In this era of political polarization and deep distrust, it sometimes appears we have lost certain essential abilities. We seem unable to see our differences as positive rather than threatening, to celebrate everyone’s freedom to express themselves, and to work together to create a better world.
If we’re ever going to get back on that productive path, we need some role models. Fortunately, we can find one here in our state: the new-music-oriented California Festival.
The event, which runs Nov. 3–19, embodies the ideals of diversity and accessibility. The 100-plus participating organizations, some large and wealthy, others neither, include professional orchestras, choruses, opera companies, youth orchestras, and educational institutions. The world-renowned Takács Quartet will take part (playing a program at Santa Monica’s BroadStage); so will the La Jolla Presbyterian Church Concert Series.
The concerts are spread out so widely across the state that a majority of Californians will be able to easily hear at least one of the 188 works scheduled to be performed (33 of which will be world premieres). The southernmost performances will be in San Diego, the northernmost in Fort Bragg and featuring Symphony of the Redwoods.
The festival’s fundamental organizing principle is autonomy. Beyond following one basic guideline — perform at least one piece written within the past five years — each participating group has made its own choices, picking works it deemed worthy and appealing to its audience. There is total freedom within the festival’s framework.
“I’m originally from Wisconsin, where potlucks are common,” said Richard Lonsdorf, executive director of San Francisco’s New Century Chamber Orchestra. “I think this festival benefits from the same logic: Ask everyone to bring a dish to pass, and it will all work out somehow.”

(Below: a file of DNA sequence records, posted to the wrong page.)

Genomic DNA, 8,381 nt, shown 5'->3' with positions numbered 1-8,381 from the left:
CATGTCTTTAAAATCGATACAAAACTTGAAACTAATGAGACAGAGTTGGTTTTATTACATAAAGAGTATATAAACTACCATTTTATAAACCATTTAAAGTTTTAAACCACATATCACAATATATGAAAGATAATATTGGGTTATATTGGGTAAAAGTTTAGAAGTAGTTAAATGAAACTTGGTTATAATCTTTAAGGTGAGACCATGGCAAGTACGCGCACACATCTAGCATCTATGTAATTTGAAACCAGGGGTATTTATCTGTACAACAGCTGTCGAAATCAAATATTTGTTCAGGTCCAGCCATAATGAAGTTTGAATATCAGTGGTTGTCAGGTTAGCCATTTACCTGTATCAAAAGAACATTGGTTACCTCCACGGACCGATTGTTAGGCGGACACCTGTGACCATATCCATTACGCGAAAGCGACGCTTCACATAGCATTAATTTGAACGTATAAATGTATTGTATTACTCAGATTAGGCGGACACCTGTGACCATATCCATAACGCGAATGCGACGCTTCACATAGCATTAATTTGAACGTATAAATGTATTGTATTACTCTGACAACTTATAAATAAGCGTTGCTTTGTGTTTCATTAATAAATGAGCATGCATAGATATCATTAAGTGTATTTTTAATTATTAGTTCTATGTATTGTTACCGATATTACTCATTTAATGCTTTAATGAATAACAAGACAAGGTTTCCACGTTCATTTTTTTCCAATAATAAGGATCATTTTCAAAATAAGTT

“Every organization has its own mission and vision, and every organization knows its artists and audience,” added Grant Gershon, artistic director of the Los Angeles Master Chorale. “This model acknowledges that. It fosters and encourages creative curation on the part of each participating organization.”
This loose, democratic structure “gives many people an opportunity to show us who they think the most exciting people in new music are,” said Phillippa Cole, chief artistic officer of the San Francisco Symphony. “Everybody is approaching this in a different way and championing different composers. It’s really thrilling.”
“There’s a spirit of ‘Here’s what I want to share. This is what excites me. It might be different from what you’re presenting,’” added Meghan Umber, chief content officer of the Los Angeles Philharmonic.
She noted that the three music directors who initiated and announced the festival — Gustavo Dudamel of the LA Phil, Esa-Pekka Salonen of the SF Symphony, and Rafael Payare of the San Diego Symphony — “didn’t want to tell people what they think is important. Rather, they wanted to ask the community what they think is important.”
They also didn’t want to place too much emphasis on world premieres for a couple of reasons. First, it is often more difficult for a composer to get a second or third performance of a piece than a first one. Extending the life of a well-crafted new work is an inherently worthwhile endeavor.
Second, “a lot of smaller organizations don’t have the budget for commissioning, so we didn’t want to restrict people in that way,” said the SF Symphony’s Cole. “We wanted organizations to be able to take part regardless of the size of their budget.”
Both Cole and the LA Phil’s Umber were initially concerned that there could be considerable overlap in repertoire between the various performing organizations. “My biggest fear was we would get 100 performances of the same piece,” Umber recalled. “That has categorically not taken place.”
Indeed, no single piece is being performed by two ensembles, and the number of composers represented has passed 140. They are a notably diverse bunch, ranging in age from 27 to 97 and representing more than 20 nationalities, from Finnish to Filipino, Chilean to Chinese.
That said, certain composers have proven popular with presenters. Twenty-four will have multiple works performed, including Gabriela Lena Frank (with six); Reena Esmail, Carlos Simon, and Gabriella Smith (with five each); and Anna Clyne, Rhiannon Giddens, and Jessie Montgomery (with four apiece).
Two of Esmail’s pieces will be performed as part of the only concrete collaboration between two organizations. On Nov. 11, the Ojai Music Festival, in an unusual off-season concert, will present chamber music by her, Samuel Adams, Dylan Mattingly, and M.A. Tiesenga. Three nights later, the LA Phil New Music Group will perform larger-scale works by those same composers in Walt Disney Concert Hall.